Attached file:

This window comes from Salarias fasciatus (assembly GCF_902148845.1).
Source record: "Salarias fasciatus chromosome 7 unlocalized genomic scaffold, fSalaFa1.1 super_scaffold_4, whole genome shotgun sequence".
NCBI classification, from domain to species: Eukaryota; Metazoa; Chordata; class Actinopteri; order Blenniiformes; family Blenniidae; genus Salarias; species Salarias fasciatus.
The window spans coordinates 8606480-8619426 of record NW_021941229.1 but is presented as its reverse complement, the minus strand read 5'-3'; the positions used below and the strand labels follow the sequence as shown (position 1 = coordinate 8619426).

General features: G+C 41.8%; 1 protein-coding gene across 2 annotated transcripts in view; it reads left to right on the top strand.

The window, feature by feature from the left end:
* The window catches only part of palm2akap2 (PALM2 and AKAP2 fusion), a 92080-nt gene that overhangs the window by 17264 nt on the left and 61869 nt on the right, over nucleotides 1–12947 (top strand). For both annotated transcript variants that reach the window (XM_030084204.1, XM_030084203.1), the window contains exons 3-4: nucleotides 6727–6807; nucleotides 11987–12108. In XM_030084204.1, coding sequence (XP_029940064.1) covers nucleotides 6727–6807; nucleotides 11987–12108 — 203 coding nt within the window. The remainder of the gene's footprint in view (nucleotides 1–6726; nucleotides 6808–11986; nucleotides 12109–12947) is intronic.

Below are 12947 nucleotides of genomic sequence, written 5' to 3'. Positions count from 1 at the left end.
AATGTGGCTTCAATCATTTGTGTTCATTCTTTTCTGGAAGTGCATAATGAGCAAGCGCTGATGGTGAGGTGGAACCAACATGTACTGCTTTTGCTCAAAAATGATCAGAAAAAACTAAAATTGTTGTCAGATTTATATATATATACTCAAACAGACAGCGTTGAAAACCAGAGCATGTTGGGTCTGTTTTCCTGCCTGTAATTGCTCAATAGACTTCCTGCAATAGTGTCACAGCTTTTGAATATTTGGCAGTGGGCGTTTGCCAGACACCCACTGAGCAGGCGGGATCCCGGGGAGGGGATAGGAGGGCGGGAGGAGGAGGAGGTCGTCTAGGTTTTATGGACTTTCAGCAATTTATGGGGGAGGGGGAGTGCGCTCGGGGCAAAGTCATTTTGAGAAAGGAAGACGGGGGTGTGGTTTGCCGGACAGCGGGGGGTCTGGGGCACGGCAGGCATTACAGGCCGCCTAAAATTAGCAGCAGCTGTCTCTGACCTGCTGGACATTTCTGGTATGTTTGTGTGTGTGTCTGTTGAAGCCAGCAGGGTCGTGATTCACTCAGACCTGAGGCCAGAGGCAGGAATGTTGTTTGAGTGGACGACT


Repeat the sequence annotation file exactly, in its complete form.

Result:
This window comes from Salarias fasciatus (assembly GCF_902148845.1).
Source record: "Salarias fasciatus chromosome 7 unlocalized genomic scaffold, fSalaFa1.1 super_scaffold_4, whole genome shotgun sequence".
NCBI classification, from domain to species: Eukaryota; Metazoa; Chordata; class Actinopteri; order Blenniiformes; family Blenniidae; genus Salarias; species Salarias fasciatus.
The window spans coordinates 8606480-8619426 of record NW_021941229.1 but is presented as its reverse complement, the minus strand read 5'-3'; the positions used below and the strand labels follow the sequence as shown (position 1 = coordinate 8619426).

General features: G+C 41.8%; 1 protein-coding gene across 2 annotated transcripts in view; it reads left to right on the top strand.

The window, feature by feature from the left end:
* The window catches only part of palm2akap2 (PALM2 and AKAP2 fusion), a 92080-nt gene that overhangs the window by 17264 nt on the left and 61869 nt on the right, over nucleotides 1–12947 (top strand). For both annotated transcript variants that reach the window (XM_030084204.1, XM_030084203.1), the window contains exons 3-4: nucleotides 6727–6807; nucleotides 11987–12108. In XM_030084204.1, coding sequence (XP_029940064.1) covers nucleotides 6727–6807; nucleotides 11987–12108 — 203 coding nt within the window. The remainder of the gene's footprint in view (nucleotides 1–6726; nucleotides 6808–11986; nucleotides 12109–12947) is intronic.

Below are 12947 nucleotides of genomic sequence, written 5' to 3'. Positions count from 1 at the left end.
AATGTGGCTTCAATCATTTGTGTTCATTCTTTTCTGGAAGTGCATAATGAGCAAGCGCTGATGGTGAGGTGGAACCAACATGTACTGCTTTTGCTCAAAAATGATCAGAAAAAACTAAAATTGTTGTCAGATTTATATATATATACTCAAACAGACAGCGTTGAAAACCAGAGCATGTTGGGTCTGTTTTCCTGCCTGTAATTGCTCAATAGACTTCCTGCAATAGTGTCACAGCTTTTGAATATTTGGCAGTGGGCGTTTGCCAGACACCCACTGAGCAGGCGGGATCCCGGGGAGGGGATAGGAGGGCGGGAGGAGGAGGAGGTCGTCTAGGTTTTATGGACTTTCAGCAATTTATGGGGGAGGGGGAGTGCGCTCGGGGCAAAGTCATTTTGAGAAAGGAAGACGGGGGTGTGGTTTGCCGGACAGCGGGGGGTCTGGGGCACGGCAGGCATTACAGGCCGCCTAAAATTAGCAGCAGCTGTCTCTGACCTGCTGGACATTTCTGGTATGTTTGTGTGTGTGTCTGTTGAAGCCAGCAGGGTCGTGATTCACTCAGACCTGAGGCCAGAGGCAGGAATGTTGTTTGAGTGGACGACT